Abstract: Gradient descent (GD) is a fundamental optimization algorithm that sounds much scarier than it is. Many users of scikit-learn et al can apply GD through these tools, but do not `grok` what GD is really doing. Other more engineering-oriented practitioners are put off entirely by the seeming complexity. I walk through a live coding practicum (in a RISE Jupyter Notebook slideshow) in which I implement an initial gradient descent algorithm for logistic and linear regression, demonstrating the flexibility of the optimization technique and the decidedly un-scary code required to get our prototype up-and-running. I compare the results of our hand coded algorithm to those generated by Scikit-learn (and the closed-form normal equation, for linear regression) and show equality.
The focus of this talk is on the practicum of implementation one’s own GD algorithm, though I review the most important mathematical and theoretical components of GD to ground the practicum for attendees. Mathematical review touches on the nature of gradients, what they are, how they relate to derivates, and how they enable iterative optimization over a parameter space. This talk does not include a formal derivation of, eg, the loss functions used in linear and logistic regression, nor does it require mastery of calculus. Attendees will leave the talk with a better understanding of iterative optimization and a template of their own for implementing GD in Python, should they feel this would enrich their understanding.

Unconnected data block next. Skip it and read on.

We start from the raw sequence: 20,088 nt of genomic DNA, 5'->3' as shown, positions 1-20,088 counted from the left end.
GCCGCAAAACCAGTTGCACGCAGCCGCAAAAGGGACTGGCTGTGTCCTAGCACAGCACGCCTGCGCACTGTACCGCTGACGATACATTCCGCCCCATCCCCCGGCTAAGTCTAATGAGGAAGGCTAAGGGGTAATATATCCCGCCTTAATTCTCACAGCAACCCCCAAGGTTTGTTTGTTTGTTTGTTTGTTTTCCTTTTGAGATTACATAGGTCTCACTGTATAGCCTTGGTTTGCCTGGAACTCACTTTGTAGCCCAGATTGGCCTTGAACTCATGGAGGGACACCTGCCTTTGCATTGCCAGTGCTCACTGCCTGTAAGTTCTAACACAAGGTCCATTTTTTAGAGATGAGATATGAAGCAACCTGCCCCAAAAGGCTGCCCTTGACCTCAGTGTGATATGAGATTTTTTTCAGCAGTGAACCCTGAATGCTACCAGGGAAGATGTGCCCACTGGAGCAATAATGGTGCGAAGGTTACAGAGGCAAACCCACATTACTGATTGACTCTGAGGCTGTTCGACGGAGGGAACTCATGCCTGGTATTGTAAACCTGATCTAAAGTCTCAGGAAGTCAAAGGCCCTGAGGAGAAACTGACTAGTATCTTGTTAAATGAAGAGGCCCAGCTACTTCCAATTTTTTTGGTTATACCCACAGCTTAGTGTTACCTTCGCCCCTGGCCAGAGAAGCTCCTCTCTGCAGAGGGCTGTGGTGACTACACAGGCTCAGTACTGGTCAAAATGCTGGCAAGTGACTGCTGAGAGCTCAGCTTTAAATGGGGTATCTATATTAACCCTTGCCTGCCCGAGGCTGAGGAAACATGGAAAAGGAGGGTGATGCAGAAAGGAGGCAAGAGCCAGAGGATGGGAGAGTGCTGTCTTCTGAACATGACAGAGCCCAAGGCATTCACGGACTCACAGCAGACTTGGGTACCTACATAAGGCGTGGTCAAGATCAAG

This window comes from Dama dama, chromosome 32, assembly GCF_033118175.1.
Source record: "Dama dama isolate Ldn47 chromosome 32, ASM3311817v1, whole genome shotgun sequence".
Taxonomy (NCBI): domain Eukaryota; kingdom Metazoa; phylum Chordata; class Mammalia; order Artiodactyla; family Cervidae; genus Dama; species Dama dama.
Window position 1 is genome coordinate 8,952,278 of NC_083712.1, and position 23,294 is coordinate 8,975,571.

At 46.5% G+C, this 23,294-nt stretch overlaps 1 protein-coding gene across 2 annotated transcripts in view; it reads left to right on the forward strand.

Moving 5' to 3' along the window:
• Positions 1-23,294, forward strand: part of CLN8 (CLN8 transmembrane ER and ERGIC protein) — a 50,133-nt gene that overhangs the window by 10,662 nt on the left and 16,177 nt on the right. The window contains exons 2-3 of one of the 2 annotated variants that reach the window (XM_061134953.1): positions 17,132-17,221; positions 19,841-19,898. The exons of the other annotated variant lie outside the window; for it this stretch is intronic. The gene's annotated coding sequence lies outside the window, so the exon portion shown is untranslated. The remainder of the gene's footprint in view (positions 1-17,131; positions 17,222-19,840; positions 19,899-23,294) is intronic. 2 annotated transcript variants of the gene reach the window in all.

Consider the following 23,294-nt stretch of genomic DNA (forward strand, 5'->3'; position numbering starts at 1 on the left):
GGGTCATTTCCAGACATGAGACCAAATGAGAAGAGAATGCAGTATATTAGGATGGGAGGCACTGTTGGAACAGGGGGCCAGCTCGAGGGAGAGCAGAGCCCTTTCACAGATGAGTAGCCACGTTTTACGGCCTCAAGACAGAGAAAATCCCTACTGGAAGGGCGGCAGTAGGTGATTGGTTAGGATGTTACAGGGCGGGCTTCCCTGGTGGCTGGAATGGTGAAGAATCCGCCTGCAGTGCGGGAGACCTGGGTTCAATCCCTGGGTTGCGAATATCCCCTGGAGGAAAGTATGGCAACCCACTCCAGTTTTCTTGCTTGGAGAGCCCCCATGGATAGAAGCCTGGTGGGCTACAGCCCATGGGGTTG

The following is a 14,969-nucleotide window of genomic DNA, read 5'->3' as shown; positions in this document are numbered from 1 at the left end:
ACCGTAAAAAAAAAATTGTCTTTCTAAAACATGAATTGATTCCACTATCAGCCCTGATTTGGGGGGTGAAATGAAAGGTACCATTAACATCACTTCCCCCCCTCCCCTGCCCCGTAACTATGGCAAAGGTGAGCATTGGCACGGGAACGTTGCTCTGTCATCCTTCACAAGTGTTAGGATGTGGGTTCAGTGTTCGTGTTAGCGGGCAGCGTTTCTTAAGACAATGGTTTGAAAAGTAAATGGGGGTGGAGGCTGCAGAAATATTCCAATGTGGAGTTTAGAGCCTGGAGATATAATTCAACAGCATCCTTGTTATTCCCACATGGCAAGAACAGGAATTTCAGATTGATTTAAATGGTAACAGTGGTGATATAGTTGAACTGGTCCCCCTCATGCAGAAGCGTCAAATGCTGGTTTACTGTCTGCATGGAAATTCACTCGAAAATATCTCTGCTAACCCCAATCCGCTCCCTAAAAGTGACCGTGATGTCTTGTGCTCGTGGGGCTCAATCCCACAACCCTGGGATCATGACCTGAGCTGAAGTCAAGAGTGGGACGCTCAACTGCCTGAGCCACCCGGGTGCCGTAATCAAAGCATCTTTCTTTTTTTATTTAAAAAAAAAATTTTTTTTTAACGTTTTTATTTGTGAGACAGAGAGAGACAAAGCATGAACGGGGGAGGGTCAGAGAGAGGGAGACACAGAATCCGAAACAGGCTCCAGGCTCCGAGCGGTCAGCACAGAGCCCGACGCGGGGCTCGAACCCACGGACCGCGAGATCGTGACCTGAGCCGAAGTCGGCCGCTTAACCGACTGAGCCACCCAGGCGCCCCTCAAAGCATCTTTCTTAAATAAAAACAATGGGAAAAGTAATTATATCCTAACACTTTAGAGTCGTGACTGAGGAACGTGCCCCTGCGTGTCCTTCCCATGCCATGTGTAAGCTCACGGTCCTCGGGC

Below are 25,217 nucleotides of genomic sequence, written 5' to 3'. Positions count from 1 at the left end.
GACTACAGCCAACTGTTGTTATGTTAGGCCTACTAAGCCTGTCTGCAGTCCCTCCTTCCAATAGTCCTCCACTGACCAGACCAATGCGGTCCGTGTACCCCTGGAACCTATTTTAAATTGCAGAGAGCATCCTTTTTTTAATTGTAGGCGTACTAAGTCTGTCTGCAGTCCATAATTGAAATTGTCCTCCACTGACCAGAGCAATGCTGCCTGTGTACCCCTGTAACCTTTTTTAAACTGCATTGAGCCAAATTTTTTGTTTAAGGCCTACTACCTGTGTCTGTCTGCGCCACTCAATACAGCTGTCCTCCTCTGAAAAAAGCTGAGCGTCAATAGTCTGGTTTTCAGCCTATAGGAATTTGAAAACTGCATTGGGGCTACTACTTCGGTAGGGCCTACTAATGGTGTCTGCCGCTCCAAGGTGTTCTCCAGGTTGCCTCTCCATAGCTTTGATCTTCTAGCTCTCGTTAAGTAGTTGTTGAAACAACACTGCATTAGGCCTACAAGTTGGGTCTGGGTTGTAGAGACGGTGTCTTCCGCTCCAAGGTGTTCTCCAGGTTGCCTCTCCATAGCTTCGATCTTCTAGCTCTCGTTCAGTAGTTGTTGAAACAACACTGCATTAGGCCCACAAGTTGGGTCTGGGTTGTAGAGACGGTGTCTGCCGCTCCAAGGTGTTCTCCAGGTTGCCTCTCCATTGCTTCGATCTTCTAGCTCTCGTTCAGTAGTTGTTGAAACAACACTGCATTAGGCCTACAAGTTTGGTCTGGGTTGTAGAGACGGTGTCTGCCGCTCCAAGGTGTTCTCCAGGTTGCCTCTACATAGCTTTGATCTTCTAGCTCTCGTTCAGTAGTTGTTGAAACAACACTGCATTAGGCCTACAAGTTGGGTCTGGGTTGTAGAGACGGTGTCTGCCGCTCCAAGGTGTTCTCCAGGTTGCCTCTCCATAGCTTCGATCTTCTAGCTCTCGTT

Bio: Stu (Michael Stewart) is a machine learning engineer at Opendoor in San Francisco. Previously, he worked as a data scientist and engineer at Uber, and as an economic researcher at the Federal Reserve Bank of New York.
Machine Learning Engineer at Opendoor